The Transcendentalist Movement
The Scarlet Letter, which takes as its principal subject colonial seventeenth-century New England, was written and published in the middle of the nineteenth century. Hawthorne began writing the novel in 1849, after his dismissal from the Custom-House, and it was published in 1850. The discrepancy between the time represented in the novel and the time of its production has often been a point of confusion to students. Because Hawthorne took an earlier time as his subject, the novel is considered a historical romance written in the midst of the American literary movement called transcendentalism (c. 1836-60).
The principle writers of transcendentalism included Ralph Waldo Emerson, Henry David Thoreau, Margaret Fuller, and W. H. Channing. Transcendentalism was, broadly speaking, a reaction against the rationalism of the previous century and the religious orthodoxy of Calvinist New England. Transcendentalism stressed the romantic tenets of mysticism, idealism, and individualism. In religious terms it saw God not as a distant and harsh authority, but as an essential aspect of the individual and the natural world, which were themselves considered inseparable. Because of this profound unity of all matter, human and natural, knowledge of the world and its laws could be obtained through a kind of mystical rapture with the world. This type of experience was perhaps most famously explained in Emerson's Nature, where he wrote, "I become a transparent eyeball, I am nothing; I see all; the currents of the Universal Being circulate through me; I am part and parcel of God."
Even though Hawthorne was close to many transcendentalists, including Emerson, and even though he lived for a while at the transcendentalist experimental community of Brook Farm, he was rather peripheral to the movement. Hawthorne even pokes fun at Brook Farm and his transcendentalist contemporaries in "The Custom-House," referring to them as his "dreamy brethren indulging in fantastic speculation." Where they saw the possibilities of achieving knowledge through mystical experience, Hawthorne was far more skeptical.
Abolitionism and Revolution
More important to Hawthorne's literary productions, and particularly The Scarlet Letter, was abolitionism and European revolution. These, in Hawthorne's view, were episodes of threatening instability. Abolitionism was the nineteenth-century movement to end slavery in the United States. Though it varied in intensity, abolitionism contained a very radical strain that helped to form a climate for John Brown's capture of Harpers Ferry in 1859. (John Brown intended to establish a base for armed slave insurrection.) The rising intensity and violence of abolitionism was an important cause of the Civil War. Hawthorne's conservative position in relation to abolitionism did not necessarily mean that he was pro-slavery, but he did quite clearly oppose abolitionists, writing that slavery was "one of those evils which divine Providence does not leave to be remedied by human contrivances."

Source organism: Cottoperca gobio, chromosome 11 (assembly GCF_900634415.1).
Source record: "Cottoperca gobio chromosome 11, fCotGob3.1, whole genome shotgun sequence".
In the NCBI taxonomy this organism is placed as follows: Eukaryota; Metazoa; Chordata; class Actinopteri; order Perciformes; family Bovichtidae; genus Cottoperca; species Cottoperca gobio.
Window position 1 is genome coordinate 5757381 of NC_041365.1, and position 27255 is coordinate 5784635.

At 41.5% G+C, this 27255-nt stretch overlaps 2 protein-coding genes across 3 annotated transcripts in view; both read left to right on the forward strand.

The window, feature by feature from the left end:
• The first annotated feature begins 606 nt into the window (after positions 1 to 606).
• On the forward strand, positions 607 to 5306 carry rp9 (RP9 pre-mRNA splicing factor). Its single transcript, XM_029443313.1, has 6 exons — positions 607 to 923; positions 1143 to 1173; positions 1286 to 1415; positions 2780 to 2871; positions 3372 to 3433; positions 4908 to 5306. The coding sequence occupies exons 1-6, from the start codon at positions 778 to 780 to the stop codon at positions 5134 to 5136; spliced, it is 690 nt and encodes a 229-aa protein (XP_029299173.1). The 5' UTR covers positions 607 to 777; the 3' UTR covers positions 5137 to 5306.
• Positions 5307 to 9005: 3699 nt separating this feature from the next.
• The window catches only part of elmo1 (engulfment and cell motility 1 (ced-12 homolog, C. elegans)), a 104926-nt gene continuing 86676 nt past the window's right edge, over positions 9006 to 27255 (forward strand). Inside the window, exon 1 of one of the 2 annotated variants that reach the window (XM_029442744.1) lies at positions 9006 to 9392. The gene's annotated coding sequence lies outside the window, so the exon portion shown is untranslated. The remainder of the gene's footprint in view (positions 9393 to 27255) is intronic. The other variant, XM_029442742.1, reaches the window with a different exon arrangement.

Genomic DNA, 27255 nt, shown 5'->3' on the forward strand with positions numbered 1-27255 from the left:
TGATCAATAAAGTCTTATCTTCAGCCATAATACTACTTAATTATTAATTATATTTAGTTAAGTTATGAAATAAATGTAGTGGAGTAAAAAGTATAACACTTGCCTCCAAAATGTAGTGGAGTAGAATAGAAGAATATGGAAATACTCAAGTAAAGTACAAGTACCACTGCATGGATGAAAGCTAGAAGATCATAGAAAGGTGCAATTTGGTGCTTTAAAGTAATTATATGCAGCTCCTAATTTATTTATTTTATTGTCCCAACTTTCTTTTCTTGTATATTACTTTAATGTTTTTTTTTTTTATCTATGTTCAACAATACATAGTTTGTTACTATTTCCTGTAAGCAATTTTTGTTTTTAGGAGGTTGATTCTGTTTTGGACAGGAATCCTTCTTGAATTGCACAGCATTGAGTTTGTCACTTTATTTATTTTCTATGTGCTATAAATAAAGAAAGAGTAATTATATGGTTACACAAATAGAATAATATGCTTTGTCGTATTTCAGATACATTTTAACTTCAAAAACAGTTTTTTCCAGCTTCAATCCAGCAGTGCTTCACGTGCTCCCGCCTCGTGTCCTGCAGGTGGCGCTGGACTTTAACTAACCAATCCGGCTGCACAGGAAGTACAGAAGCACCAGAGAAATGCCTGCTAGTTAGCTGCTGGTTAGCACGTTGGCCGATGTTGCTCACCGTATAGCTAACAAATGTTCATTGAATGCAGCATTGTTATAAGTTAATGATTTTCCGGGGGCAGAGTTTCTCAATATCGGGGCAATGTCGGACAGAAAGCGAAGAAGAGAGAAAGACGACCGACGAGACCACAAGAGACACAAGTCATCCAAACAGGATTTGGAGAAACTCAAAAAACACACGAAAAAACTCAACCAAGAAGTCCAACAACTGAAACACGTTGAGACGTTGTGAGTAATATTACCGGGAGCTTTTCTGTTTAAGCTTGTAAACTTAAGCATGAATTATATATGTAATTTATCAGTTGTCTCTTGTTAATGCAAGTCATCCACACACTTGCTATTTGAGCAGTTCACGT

What Hawthorne feared were violent disruptions of the social order like those that were happening in Europe at the time he wrote The Scarlet Letter. The bloody social upheaval that most interested Americans began in France in 1848. This, and other revolutions of the period, pitted the lower and middle classes against established power and authority. While the revolutions eventually failed, they were largely waged under the banner of socialism, and it was this fact that caused concern in America; as one journalist wrote, as quoted by Bercovitch, here there were "foreboding shadows" of "Communism, Socialism, Pillage, Murder, Anarchy, and the Guillotine vs. Law and Order, Family and Property." Critics have recently pointed to Hawthorne's guillotine imagery in "The Custom-House" (where he even suggests the title "The Posthumous Papers of a Decapitated Surveyor" for his tale) and metaphors of his own victimization as some...
(The entire section is 1,313 words.)